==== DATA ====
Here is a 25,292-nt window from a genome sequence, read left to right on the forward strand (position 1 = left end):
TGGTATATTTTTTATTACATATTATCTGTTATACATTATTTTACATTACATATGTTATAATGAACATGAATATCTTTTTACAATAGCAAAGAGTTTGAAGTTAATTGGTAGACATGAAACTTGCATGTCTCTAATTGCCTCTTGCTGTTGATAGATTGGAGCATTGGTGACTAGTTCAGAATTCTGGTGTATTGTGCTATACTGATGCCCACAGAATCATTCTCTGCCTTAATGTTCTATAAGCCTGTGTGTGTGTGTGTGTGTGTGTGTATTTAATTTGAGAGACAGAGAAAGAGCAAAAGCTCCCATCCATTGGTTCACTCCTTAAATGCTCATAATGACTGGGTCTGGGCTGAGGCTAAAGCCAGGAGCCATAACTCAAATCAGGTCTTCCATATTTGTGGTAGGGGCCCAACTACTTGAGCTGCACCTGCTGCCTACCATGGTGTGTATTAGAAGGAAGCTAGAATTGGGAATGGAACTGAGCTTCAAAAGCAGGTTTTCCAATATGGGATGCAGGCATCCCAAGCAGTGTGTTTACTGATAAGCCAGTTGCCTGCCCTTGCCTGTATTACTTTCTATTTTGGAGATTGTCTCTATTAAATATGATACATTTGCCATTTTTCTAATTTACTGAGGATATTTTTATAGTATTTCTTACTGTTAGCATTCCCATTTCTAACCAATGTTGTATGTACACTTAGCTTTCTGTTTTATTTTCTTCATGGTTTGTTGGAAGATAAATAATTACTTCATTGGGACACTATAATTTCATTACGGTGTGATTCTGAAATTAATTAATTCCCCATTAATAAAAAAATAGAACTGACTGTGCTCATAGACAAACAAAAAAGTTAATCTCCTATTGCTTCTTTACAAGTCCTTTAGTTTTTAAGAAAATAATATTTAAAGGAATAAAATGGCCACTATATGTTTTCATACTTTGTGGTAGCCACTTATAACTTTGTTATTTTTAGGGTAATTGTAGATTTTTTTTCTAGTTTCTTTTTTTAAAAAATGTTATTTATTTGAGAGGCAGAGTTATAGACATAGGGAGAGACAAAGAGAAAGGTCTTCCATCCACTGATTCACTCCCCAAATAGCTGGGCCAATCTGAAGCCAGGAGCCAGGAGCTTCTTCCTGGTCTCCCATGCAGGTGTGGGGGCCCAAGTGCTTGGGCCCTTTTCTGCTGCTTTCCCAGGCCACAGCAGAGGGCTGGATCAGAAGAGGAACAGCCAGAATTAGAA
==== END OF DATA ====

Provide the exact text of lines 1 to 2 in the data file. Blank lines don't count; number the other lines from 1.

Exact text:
Here is a 25,292-nt window from a genome sequence, read left to right on the forward strand (position 1 = left end):
TGGTATATTTTTTATTACATATTATCTGTTATACATTATTTTACATTACATATGTTATAATGAACATGAATATCTTTTTACAATAGCAAAGAGTTTGAAGTTAATTGGTAGACATGAAACTTGCATGTCTCTAATTGCCTCTTGCTGTTGATAGATTGGAGCATTGGTGACTAGTTCAGAATTCTGGTGTATTGTGCTATACTGATGCCCACAGAATCATTCTCTGCCTTAATGTTCTATAAGCCTGTGTGTGTGTGTGTGTGTGTGTGTATTTAATTTGAGAGACAGAGAAAGAGCAAAAGCTCCCATCCATTGGTTCACTCCTTAAATGCTCATAATGACTGGGTCTGGGCTGAGGCTAAAGCCAGGAGCCATAACTCAAATCAGGTCTTCCATATTTGTGGTAGGGGCCCAACTACTTGAGCTGCACCTGCTGCCTACCATGGTGTGTATTAGAAGGAAGCTAGAATTGGGAATGGAACTGAGCTTCAAAAGCAGGTTTTCCAATATGGGATGCAGGCATCCCAAGCAGTGTGTTTACTGATAAGCCAGTTGCCTGCCCTTGCCTGTATTACTTTCTATTTTGGAGATTGTCTCTATTAAATATGATACATTTGCCATTTTTCTAATTTACTGAGGATATTTTTATAGTATTTCTTACTGTTAGCATTCCCATTTCTAACCAATGTTGTATGTACACTTAGCTTTCTGTTTTATTTTCTTCATGGTTTGTTGGAAGATAAATAATTACTTCATTGGGACACTATAATTTCATTACGGTGTGATTCTGAAATTAATTAATTCCCCATTAATAAAAAAATAGAACTGACTGTGCTCATAGACAAACAAAAAAGTTAATCTCCTATTGCTTCTTTACAAGTCCTTTAGTTTTTAAGAAAATAATATTTAAAGGAATAAAATGGCCACTATATGTTTTCATACTTTGTGGTAGCCACTTATAACTTTGTTATTTTTAGGGTAATTGTAGATTTTTTTTCTAGTTTCTTTTTTTAAAAAATGTTATTTATTTGAGAGGCAGAGTTATAGACATAGGGAGAGACAAAGAGAAAGGTCTTCCATCCACTGATTCACTCCCCAAATAGCTGGGCCAATCTGAAGCCAGGAGCCAGGAGCTTCTTCCTGGTCTCCCATGCAGGTGTGGGGGCCCAAGTGCTTGGGCCCTTTTCTGCTGCTTTCCCAGGCCACAGCAGAGGGCTGGATCAGAAGAGGAACAGCCAGAATTAGAA